When it was first introduced in the late 1970s, magnetic resonance imaging (MRI) was a diagnostic revelation. Suddenly, doctors could see brain tumors or multiple sclerosis lesions without exposing a patient to dangerous radiation or making a single cut. But there were drawbacks. The machines were the size of U-Haul trailers, and they were expensive, which put them out of reach for many medical centers. They also relied on powerful superconducting magnets that needed to be contained in copper-shielded rooms, often located in hospital basements or offsite containment units.
Forty years later, the technology has evolved considerably. Today’s scanners are capable of capturing the tiniest structural details and tracking complex brain functions, like speech and memory, in real time. Some things, however, haven’t changed: The machines are still big, still expensive and still need to be shielded. But thanks to the work of Matt Rosen, PhD, an iconoclastic physicist in Massachusetts General Hospital’s Athinoula A. Martinos Center for Biomedical Imaging, MRI is finally ready to escape its confines.
In late 2019, Connecticut-based technology firm Hyperfine Research, Inc., unveiled a new “bedside” MRI scanner inspired by Dr. Rosen’s groundbreaking work. The portable scanner is comparatively small — about the size of an upright oil drum on wheels — lightweight and able to be plugged into a standard wall socket. And while it lacks the image resolution of a standard $3 million clinical scanner, it also comes at a fraction of the cost — less than $50,000.
“Instead of having to bring the patient to the MRI, you can bring the MRI to the patient,” Dr. Rosen says. If widely adopted, Dr. Rosen’s technology could make MRI available for a variety of new clinical settings — such as the emergency room or intensive care unit — as well as for rapid-response situations, like natural disasters. It could also transform health care for the more than 4 billion people worldwide who lack access to medical imaging.
“The beauty of this system is that it doesn’t have to be the centerpiece of a giant radiology department,” says Martinos Center Director Bruce Rosen, MD, PhD (no relation to Dr. Matt Rosen). “It could be in an exam room at Mass General or in a roadside clinic in rural India.”
A Low-Powered Approach
Every water molecule in the human body carries a tiny magnetic charge. MRI scanners employ powerful magnetic fields to bring those molecules into alignment. The stronger the magnetic field, the more molecules align, the better the image resolution. But there’s a downside.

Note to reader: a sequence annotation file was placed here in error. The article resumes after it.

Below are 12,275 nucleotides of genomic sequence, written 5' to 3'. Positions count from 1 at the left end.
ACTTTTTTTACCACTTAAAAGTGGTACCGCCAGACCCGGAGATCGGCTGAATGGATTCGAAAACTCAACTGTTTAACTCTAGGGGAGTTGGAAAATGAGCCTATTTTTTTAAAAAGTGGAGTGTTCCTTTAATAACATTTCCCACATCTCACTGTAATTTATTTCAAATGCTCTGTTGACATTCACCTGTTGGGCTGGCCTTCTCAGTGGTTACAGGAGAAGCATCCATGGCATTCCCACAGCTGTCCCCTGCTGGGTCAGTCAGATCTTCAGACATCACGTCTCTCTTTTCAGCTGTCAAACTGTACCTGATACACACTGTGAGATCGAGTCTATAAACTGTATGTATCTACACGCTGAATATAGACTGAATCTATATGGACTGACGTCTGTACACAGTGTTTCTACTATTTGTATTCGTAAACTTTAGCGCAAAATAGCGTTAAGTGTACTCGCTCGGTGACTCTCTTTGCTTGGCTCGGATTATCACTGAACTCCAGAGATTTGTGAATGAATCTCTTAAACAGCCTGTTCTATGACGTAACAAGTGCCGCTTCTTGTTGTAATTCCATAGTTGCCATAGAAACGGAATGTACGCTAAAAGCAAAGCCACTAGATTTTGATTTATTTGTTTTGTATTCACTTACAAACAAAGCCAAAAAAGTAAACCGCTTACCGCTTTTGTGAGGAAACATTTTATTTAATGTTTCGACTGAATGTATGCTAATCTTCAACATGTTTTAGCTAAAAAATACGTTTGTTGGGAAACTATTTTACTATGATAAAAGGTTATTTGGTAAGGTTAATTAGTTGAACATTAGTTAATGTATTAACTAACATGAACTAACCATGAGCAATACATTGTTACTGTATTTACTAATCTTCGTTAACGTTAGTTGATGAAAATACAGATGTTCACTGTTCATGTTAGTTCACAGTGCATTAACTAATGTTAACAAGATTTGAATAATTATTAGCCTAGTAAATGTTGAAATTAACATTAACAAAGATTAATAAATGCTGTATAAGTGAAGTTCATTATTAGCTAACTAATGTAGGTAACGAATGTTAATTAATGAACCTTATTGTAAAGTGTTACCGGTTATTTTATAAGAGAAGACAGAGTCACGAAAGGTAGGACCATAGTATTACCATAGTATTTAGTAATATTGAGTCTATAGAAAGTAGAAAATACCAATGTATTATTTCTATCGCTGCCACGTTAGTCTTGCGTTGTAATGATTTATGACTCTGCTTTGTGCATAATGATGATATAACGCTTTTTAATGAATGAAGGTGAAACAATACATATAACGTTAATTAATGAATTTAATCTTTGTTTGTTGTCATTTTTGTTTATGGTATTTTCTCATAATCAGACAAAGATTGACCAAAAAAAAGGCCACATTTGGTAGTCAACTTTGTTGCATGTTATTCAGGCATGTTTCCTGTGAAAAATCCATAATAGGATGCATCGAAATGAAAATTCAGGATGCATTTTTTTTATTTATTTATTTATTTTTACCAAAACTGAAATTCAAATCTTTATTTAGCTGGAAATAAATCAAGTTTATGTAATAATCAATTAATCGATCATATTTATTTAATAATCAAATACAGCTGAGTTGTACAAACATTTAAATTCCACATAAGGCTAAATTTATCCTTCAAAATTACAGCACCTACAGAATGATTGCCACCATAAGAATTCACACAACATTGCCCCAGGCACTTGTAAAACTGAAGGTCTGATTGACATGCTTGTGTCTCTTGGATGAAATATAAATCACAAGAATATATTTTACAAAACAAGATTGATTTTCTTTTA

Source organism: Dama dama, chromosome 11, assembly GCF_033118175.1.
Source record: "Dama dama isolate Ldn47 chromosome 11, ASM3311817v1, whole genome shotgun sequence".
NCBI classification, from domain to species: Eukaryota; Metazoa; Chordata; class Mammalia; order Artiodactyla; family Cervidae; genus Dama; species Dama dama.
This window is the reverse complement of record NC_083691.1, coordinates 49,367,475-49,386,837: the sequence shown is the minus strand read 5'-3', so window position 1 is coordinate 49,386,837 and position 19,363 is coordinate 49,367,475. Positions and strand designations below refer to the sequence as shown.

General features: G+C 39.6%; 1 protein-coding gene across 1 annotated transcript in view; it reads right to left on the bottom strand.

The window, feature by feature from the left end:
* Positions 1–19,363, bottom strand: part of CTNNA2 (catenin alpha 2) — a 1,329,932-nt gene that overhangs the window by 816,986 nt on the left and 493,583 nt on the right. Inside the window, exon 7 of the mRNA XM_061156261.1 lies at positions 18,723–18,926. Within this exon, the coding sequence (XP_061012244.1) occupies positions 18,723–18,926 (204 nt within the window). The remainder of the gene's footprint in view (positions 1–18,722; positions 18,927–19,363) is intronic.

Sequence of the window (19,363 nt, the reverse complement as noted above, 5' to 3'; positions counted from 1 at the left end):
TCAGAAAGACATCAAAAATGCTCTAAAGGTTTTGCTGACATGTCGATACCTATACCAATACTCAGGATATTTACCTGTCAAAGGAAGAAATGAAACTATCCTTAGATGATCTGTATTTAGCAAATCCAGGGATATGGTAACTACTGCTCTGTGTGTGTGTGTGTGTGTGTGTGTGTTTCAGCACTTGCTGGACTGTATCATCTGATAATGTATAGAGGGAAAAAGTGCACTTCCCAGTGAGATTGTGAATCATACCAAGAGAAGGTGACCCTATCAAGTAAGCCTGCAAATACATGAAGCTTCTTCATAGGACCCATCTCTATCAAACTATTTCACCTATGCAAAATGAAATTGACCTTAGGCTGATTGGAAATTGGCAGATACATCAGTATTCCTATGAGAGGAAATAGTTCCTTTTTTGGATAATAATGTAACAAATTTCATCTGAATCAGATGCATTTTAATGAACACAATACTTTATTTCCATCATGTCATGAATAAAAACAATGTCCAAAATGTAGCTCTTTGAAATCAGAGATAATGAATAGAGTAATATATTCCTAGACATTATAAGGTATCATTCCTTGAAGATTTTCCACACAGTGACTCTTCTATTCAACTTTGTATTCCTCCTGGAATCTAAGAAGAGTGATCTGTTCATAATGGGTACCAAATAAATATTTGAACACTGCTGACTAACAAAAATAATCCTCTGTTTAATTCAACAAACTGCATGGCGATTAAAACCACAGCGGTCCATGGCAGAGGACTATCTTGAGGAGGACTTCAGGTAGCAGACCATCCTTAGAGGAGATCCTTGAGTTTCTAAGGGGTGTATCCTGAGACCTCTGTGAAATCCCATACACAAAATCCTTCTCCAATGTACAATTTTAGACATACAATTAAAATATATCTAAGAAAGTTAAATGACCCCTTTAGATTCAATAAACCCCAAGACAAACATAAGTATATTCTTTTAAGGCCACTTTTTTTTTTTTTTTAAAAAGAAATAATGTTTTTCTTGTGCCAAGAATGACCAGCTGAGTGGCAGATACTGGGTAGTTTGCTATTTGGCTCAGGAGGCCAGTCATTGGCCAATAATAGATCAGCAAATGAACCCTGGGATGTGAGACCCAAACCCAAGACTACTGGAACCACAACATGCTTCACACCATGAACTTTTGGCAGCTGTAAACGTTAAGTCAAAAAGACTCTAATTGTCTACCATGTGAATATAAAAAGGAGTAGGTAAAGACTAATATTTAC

Your average top-of-the-line clinical MRI uses a 3-tesla magnet, meaning it produces a magnetic field 60,000 times more powerful than Earth’s geomagnetic field. That’s powerful enough to erase the credit cards in your wallet and turn average hand tools into deadly projectiles. But does an MRI always have to be that powerful to get results? Not according to Dr. Matt Rosen.
“Instead of having to bring the patient to the MRI, you can bring the MRI to the patient.”
In 2004, with a grant from NASA, he developed a “low-field” imaging system that generated a 6.5 millitesla (mT) field — roughly the same strength as the magnets on your refrigerator — to study how gravity affects the lungs. Later, when the U.S. Department of Defense needed a way to quickly and accurately diagnose blast-related traumatic brain injury in the field, Dr. Matt Rosen and his team capitalized on advances in physics, computer science and signal processing to create a low-field MRI scanner that was safe, effective and small enough to be easily deployed.
“Once you get rid of the big magnet, the whole concept of the machine changes,” he says.
Dr. Matt Rosen co-founded Hyperfine Research with geneticist and entrepreneur Jonathan Rothberg in 2014. After six years of development, the Hyperfine portable 64 mT MRI system was approved for patient use in February 2020.
A recent study published in JAMA Neurology, by Dr. Matt Rosen and W. Taylor Kimberly, MD, PhD, chief of Neurocritical Care at Mass General, showed the portable system could safely detect stroke, brain injury and even evidence of COVID-19.
“Think of it like the cellphone,” says Dr. Bruce Rosen. “There was a time you had to be a millionaire to have one. What does MRI become when it becomes ubiquitous? I think we could see them everywhere.”
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The Athinoula A. Martinos Center for Biomedical Imaging at Massachusetts General Hospital is one of the world’s premier research centers devoted to development and application of advanced biomedical imaging technologies. The center is part of the department of Radiology at Mass General and is affiliated with Harvard Medical School and MIT. In November 2020, the Martinos Center celebrated its 20th anniversary of creating tools to solve complex challenges in neuroscience, oncology, cardiology and more.